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Samuel L. Katz, M.D., Honored for Outstanding Contributions to Children's Health Care

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Duke Health News 919-660-1306

DURHAM, N.C. -- Samuel L. Katz, M.D., Wilburt Cornell
Davison Professor and Chairman Emeritus of the Department of
Pediatrics at Duke University Medical Center, has received the
2006 Alfred I. duPont Award for Excellence in Children's Health
Care.

The award, established in 2001 to honor one person annually
who has made a substantial contribution to children's health
care nationwide, will be presented Tuesday, Sept. 26 by
Nemours,
one of the nation's largest children's health systems.

Katz is one of the original members of the team of
researchers who developed the measles vaccine. He also has made
significant contributions to the development of vaccine
programs for other infectious diseases like polio, pertussis,
rubella, influenza and HIV infection, all of which have the
potential to threaten the lives of children.

"I was thrilled, flattered and overwhelmed when I learned of
this award," Katz said. "As a surviving member of the original
team that discovered the measles vaccine, I'm humbled by this
recognition."

After his team developed the measles vaccine, Katz
collaborated with government and non-profit organizations to
provide it to populations around the globe. Since it was
discovered, the vaccine has been credited with saving millions
of lives.

"The United States has a very controlled health environment
for most childhood vaccines. But we must remember that the
diseases are not eliminated, they exist just a plane ride
away," Katz said.

For more than two decades, Katz was chairman of the
department of pediatrics at Duke's School of Medicine. He won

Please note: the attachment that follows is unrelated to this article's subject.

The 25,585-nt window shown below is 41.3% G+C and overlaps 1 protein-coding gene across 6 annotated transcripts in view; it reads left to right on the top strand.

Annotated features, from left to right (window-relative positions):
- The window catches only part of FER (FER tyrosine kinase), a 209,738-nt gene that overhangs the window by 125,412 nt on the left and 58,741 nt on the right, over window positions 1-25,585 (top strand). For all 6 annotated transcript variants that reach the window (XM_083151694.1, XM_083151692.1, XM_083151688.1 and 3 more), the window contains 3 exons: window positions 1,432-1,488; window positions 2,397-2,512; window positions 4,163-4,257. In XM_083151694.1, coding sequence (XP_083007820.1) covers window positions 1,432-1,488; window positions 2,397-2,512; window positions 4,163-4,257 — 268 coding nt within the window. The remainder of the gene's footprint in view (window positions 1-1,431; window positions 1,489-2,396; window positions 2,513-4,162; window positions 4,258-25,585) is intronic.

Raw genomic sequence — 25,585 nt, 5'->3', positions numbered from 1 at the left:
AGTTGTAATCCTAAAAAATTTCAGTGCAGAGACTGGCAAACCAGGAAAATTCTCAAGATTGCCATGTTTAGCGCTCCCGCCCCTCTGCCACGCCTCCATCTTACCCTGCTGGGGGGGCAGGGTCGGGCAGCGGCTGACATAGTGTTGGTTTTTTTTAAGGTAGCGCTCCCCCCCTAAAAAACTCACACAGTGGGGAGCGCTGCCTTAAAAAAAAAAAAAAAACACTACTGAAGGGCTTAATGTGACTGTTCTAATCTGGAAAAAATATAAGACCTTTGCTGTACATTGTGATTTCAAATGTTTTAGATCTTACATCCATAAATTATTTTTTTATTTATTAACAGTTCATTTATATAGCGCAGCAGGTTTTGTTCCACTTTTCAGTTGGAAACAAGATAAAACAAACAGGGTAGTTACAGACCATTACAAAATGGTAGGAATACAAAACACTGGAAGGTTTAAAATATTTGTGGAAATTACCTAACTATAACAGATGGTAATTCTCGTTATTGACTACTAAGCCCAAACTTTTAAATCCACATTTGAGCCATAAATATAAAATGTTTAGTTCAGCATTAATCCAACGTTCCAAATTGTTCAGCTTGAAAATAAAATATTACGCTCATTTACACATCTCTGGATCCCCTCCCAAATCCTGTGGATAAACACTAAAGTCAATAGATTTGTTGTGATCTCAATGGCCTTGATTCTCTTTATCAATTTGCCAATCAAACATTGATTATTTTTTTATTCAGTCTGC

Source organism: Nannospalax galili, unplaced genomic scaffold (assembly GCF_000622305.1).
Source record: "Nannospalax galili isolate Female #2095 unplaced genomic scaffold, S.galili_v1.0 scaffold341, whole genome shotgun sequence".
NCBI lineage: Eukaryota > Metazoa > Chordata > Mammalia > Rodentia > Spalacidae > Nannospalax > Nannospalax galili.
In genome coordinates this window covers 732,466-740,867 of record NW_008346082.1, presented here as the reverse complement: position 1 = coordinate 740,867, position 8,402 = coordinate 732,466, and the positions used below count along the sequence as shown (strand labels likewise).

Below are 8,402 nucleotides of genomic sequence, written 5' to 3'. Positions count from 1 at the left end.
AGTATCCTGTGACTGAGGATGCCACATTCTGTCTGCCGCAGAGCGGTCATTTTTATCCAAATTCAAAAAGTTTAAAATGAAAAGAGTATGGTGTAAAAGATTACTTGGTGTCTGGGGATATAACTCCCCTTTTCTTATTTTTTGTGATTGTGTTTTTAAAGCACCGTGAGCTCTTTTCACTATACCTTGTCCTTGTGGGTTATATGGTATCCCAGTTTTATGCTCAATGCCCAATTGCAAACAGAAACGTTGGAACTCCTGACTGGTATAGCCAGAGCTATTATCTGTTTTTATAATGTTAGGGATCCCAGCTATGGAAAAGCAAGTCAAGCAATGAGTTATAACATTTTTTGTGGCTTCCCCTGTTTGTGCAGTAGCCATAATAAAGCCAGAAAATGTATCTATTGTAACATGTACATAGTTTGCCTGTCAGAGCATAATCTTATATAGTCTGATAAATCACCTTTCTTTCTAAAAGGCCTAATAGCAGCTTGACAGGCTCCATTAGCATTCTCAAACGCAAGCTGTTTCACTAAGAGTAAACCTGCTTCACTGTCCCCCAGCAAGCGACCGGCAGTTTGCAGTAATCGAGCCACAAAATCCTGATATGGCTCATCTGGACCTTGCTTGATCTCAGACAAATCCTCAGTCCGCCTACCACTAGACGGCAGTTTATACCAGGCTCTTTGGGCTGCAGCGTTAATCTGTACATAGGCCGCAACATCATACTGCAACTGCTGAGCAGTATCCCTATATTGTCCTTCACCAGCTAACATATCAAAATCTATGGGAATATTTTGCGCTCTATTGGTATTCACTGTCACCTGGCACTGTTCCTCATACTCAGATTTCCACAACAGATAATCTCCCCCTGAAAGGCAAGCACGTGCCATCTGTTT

several awards for his skills as a teacher and he served as
chair of the Duke Children's Classic, a celebrity golf and
tennis tournament that has raised millions of dollars for the
pediatrics department.

Katz also served as president of the American Pediatric
Society, where he championed the need to treat each child as a
complex human being, not just a miniature adult. He is
currently active on many national scientific boards and
committees, including the National Institutes of Health (NIH),
the St. Jude Children's Research Hospital, the National Network
for Immunization Information and the Institute of Medicine of
the National Academy of Sciences.

"Dr. Katz's work has impacted and saved the lives of
millions of children worldwide," said John "Jack" Porter III,
chairman of the board of directors of Nemours. "That is the
very essence of what this award represents -- excellence in
children's health care."

As the 2006 award winner, Katz will receive a $50,000 cash
prize and an original Steuben Glass sculpture.

Nemours owns and operates the Alfred I. duPont Hospital for
Children in Wilmington, Del., as well as four children's
specialty centers in Delaware and Florida. Alfred I. duPont,
who lived between 1864 and 1935, was an industrialist who was
committed to bettering the lives of children, and served as
Nemours' benefactor.

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